Thursday, February 14, 2008

A Few Thoughtz: Darwin on Trial, pt. 2




Peace and blessings,

I just wanted to briefly clarify my position on Darwin's theory of evolution (as well as the idea of evolution in general), because I realize that it was not clear in the previous post. As someone who is training to be a social scientist, I have the upmost respect and appreciation for science, theories of evolution included. After all, our ability to hypothesize about the world and search out to test those hypotheses is one of the characteristics that make us human.


Before proceeding, I must preface this discussion by acknowledging the fact that my take on this issue is heavily influenced by my Christian beliefs. The issue I have with some scientific theories, however, is that some theories try to replace God's ever-important role in the creation of the earth and in humanity. I feel that because we as humans could never possible understand the complete nature of God's creations, then the best that we can do as thinkers and scientists is to identity and analyze to the best of our ability, observable phenomena. In doing so, we must realize two things:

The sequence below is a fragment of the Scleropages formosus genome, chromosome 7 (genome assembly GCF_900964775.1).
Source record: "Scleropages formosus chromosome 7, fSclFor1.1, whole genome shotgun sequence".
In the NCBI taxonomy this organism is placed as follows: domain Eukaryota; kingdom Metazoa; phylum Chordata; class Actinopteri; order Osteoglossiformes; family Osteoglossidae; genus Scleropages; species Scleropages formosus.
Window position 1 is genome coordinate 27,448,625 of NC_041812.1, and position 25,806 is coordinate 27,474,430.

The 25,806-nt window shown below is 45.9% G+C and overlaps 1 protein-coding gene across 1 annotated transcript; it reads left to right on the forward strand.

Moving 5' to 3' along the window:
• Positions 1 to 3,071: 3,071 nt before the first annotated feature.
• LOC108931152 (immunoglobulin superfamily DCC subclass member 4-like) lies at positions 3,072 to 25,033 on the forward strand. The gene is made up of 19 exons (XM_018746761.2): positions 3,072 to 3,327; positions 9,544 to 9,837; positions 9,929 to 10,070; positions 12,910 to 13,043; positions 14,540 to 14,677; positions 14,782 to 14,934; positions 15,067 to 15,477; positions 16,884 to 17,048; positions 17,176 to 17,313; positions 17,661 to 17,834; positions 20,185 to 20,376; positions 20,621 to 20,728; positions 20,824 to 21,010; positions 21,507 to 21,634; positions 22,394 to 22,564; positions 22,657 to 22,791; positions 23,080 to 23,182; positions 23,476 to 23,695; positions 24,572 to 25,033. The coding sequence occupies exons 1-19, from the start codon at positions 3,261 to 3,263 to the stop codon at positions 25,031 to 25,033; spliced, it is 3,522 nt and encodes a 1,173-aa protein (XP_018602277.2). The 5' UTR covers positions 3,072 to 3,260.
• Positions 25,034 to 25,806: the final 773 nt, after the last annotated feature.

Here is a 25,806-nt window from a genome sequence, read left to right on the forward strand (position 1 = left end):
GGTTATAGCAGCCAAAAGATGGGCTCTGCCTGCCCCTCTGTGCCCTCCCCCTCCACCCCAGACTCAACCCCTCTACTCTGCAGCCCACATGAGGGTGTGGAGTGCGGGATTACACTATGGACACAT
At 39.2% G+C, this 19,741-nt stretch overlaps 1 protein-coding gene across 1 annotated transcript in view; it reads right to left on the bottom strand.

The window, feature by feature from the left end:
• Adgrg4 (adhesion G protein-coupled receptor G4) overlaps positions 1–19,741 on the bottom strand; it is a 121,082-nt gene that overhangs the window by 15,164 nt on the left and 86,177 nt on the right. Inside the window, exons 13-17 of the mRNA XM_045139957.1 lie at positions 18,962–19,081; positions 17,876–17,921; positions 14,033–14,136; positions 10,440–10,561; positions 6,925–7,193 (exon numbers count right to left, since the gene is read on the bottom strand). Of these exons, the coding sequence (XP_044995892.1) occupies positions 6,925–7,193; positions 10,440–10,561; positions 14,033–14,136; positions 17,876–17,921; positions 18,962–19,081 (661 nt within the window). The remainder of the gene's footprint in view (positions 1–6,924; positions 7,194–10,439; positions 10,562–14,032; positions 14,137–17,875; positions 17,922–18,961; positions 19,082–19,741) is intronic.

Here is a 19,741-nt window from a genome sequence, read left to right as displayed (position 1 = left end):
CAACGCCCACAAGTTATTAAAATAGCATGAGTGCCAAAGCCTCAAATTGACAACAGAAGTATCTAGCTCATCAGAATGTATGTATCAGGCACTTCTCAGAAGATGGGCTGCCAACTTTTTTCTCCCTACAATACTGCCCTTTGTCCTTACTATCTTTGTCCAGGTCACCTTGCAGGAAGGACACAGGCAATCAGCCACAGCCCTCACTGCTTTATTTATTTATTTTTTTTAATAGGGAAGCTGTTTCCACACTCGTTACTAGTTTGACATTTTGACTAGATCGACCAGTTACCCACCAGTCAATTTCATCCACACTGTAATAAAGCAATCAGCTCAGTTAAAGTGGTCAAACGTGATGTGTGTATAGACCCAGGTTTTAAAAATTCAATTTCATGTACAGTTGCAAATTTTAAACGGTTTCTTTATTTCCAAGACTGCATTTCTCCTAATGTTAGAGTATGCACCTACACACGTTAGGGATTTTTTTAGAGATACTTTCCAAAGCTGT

1) we will never get it "fully" right because there is way too much variation in human actions and observable phenomena for our human (limited) faculties to catch everything, let alone accurate describe it.

2) regardless of how accurate we get at identifying and analyzing the things we are able to observe and grasp, we cannot deny the fact that there are many things that we will simply never be able to observe, but yet are nevertheless "real" in every sense of the word.

By realizing these two things, I feel that it is perfectly normal for the "things of God" and science and intellectual inquiry to co-exist, insofar as it is understood that the former always precedes and takes priority over the latter. Therefore, I do not deny that evolution does not occur in certain instances, such that for example, over time dogs who live in regions where they have to constantly run from predators will probably develop stronger legs than dogs who live in regions where they are not threatened by predators (I know that wasn't the best example but bear with me, lol). What I do deny is the claim that evolution is so encompassing that it can explain the origin of life itself, and that it can account for all types (or at least most types) of purpose-driven developments, structures, and behaviors.

What do you think? Take care, God bless, and speekonit...

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